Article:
The Guardian. The Gannet Alpha spill in the North Sea is a stark reminder of the dangers of ageing rigs and oil company PR
For Shell, the timing of a spill at its Gannet A facility in the UK North Sea couldn’t have been worse. For months, it has been selling its reputation as a responsible and cutting-edge oil company in its bid to drill in the Beaufort Sea in the US Arctic – and it recently won approval.
The Gannet Alpha platform spill and a damning report by the UN, undermining Shell’s PR strategy. The company has been castigated over its lack of transparency in reporting the leak and for downplaying its magnitude and potential impacts. We now know that the spill is the single largest in UK waters in the last 10 years. While the spill is unlikely to approach the devastating impacts of the Deepwater Horizon disaster, its significance lies in the fact that it took place under the much vaunted “gold standard” regulatory regime of the UK and by a company that has been trading on its reputation as a responsible corporate citizen.
Gannet A should serve as a wake-up call to a government that has for too long relied on industry assurances that the regime in the UK is “fit for purpose” and “robust”. Gannet A and its satellite projects are among the majority of offshore installations that are approaching or have exceeded their original design life (typically 20 to 25 years) and are posing an extra danger the longer they operate. Most of these rigs lie rusting in the southern North Sea region close to the Scottish coastline as they are pushed to extract every last drop of black gold. According to the Health and Safety Executive, the majority of hydrocarbon releases happen at facilities older than 20 years old, and more than 50% of existing platforms fall under that category. Gannet A will be celebrating its 20th birthday next year.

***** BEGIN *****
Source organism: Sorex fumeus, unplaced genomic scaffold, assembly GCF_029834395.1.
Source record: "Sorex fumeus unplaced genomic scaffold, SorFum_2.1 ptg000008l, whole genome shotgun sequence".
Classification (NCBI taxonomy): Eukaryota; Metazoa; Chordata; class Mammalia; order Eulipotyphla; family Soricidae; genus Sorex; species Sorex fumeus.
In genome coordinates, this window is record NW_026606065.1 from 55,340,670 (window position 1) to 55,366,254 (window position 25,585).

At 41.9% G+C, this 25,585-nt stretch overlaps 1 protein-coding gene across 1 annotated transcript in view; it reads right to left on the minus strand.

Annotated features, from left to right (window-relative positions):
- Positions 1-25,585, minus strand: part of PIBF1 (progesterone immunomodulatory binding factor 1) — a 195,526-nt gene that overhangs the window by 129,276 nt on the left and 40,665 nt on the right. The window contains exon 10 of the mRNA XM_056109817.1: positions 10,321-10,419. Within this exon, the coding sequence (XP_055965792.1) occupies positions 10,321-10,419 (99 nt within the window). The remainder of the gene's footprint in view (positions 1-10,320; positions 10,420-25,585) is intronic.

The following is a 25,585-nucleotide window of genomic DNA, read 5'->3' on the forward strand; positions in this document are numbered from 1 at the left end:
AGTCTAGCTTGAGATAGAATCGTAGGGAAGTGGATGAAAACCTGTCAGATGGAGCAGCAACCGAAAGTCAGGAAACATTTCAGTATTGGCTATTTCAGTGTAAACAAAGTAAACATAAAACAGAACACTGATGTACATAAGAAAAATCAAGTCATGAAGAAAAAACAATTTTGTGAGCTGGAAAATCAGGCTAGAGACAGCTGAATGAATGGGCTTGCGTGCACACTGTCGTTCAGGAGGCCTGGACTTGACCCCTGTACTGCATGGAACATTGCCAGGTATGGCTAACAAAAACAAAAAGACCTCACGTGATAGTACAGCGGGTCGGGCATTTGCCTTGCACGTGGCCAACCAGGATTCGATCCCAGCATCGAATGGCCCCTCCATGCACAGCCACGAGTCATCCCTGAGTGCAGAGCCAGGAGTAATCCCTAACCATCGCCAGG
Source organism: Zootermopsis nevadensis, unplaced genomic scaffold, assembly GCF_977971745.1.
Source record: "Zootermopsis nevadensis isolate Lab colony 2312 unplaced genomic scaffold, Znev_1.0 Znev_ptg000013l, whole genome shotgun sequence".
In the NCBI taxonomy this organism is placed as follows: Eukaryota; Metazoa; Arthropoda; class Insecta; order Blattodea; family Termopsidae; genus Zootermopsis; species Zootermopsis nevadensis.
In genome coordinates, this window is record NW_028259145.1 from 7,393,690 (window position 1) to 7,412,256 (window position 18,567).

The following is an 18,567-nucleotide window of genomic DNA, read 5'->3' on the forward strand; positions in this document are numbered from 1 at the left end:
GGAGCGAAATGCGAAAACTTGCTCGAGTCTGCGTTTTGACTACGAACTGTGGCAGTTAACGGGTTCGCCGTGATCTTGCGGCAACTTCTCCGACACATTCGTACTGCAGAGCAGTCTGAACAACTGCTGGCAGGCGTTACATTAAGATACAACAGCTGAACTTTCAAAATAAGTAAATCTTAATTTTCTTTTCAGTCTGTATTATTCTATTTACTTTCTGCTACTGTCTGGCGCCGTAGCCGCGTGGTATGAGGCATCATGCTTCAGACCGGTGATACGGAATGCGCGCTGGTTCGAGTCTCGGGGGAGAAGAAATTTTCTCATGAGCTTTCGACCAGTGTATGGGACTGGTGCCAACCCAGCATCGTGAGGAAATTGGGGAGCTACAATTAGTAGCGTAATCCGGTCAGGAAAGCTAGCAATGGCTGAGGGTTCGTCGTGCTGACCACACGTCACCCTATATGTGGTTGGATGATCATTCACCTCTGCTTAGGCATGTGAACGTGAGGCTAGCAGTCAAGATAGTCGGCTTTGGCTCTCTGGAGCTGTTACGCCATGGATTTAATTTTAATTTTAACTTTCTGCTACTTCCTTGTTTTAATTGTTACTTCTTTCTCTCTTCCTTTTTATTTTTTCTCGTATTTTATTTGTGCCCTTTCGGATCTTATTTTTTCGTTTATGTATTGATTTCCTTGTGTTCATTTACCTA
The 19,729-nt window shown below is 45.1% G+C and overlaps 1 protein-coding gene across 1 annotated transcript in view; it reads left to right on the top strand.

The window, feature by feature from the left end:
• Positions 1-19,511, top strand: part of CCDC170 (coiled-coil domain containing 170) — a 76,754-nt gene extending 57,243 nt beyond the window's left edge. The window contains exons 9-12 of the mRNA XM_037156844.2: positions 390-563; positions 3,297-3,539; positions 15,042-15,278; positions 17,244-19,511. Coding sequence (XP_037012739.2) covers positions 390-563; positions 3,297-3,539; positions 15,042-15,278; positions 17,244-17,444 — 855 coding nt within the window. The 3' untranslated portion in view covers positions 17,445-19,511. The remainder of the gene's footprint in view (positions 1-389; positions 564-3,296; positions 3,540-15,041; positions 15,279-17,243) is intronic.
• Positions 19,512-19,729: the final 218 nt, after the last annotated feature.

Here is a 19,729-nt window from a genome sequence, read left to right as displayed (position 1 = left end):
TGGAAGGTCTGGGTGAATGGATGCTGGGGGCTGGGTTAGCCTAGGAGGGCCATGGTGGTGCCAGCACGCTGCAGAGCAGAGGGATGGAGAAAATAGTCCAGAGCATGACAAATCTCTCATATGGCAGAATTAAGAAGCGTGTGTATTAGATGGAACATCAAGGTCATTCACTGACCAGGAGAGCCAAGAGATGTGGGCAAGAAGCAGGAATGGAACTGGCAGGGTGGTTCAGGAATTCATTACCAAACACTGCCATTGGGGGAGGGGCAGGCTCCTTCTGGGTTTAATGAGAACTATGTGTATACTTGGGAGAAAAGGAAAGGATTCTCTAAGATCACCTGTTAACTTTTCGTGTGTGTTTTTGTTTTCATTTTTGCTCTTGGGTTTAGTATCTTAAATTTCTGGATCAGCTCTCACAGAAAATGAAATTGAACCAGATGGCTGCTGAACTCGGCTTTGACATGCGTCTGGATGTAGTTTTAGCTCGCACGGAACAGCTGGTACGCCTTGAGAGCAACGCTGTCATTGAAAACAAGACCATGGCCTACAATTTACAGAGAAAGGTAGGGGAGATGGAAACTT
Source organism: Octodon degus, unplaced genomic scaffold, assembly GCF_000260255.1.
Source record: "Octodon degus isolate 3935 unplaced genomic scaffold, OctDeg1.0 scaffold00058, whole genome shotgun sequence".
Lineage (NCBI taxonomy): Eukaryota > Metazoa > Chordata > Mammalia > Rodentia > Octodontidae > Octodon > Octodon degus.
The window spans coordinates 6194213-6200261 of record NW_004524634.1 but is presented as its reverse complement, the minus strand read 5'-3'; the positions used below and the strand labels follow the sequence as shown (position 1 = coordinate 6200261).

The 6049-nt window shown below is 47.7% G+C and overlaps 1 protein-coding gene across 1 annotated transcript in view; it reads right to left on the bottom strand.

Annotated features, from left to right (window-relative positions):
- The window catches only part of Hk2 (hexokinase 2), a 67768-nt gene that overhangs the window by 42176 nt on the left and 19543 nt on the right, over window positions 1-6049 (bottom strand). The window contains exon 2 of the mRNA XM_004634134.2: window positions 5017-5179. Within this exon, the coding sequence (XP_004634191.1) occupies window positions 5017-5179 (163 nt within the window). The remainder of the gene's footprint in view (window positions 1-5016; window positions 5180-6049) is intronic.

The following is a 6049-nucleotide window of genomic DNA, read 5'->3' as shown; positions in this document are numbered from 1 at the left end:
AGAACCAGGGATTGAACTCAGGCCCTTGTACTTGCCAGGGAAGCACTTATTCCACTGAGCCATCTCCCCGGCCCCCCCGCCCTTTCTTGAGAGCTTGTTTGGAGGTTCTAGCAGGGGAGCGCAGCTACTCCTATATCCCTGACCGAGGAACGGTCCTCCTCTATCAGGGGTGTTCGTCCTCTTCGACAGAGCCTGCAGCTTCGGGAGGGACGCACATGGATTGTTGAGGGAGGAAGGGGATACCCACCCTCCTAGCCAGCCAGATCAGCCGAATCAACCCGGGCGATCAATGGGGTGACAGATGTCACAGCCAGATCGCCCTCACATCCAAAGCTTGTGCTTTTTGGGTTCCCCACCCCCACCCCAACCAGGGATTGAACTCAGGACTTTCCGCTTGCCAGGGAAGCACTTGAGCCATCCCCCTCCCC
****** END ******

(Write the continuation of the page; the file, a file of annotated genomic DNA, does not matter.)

In the neighbouring Ekofisk field, one of the most significant fields in the North Sea, BP is still dealing with the aftermath of a fire that has forced the shutdown of several facilities since last month. One incident in the neighbouring Norwegian North Sea last year required crews to be evacuated and 50 wells shut down as a Statoil facility nearly approached a full blowout. A gas leak on another platform this April resulted in the closure of the field.
The response by the government and regulators has been to downplay concerns about ageing infrastructure and oversell the regulatory regime’s ability to cope with a ticking time bomb. With the government’s “red tape challenge” and swingeing cuts under way, there is a high probability that we will see more major oil spills and worker injuries in the coming years due to lack of regulatory capacity, a general drive towards “light touch regulation” and an apparent reluctance on the part of a government obsessed with “energy security” to challenge Big Oil.
Shell’s oil spill in the UK North Sea comes barely a week after the UN issued a strong condemnation of the company’s environmental impact in the Ogoni region of the Niger Delta. In a string of allegations, the UN environment programme accused Shell of failing to meet its own environmental standards, colluding with government officials to cover up oil spill sites and 40 years of devastating pollution. An estimated nine to 13 million barrels of oil have been spilled in the Delta – equivalent to one Exxon Valdez oil disaster every year, for 50 years.
Investors are also growing increasingly concerned. After a class action lawsuit in London, Shell admitted liability for two massive spills in Bodo, Ogoni, and could be forced to payout $410m in damages, while further claims are ongoing in The Hague. With Shell’s poor record of preventing spills, the company’s plans to expand into riskier, deeper drilling in Nigeria and the Arctic will only exacerbate the problem. Shell must clean up its mess rather than risk further pollution.
The North Sea is not as badly polluted as Nigeria, but the parallels are striking. In both cases, infrastructure built in the 1970s oil boom has not been sufficiently maintained. UK regulators, like their Nigerian counterparts, are unable to keep up with the deeper, riskier forms of extraction. Both governments lack independence from the oil industry, with revolving doors among top industry and government officials.
More stringent regulation is urgently required, and there is widespread support for a proposal by the EU commission to extend binding EU environmental and safety regulations to cover European oil companies operating overseas. The difference between the Gulf of Guinea and the UK Continental Shelf is a matter of degree.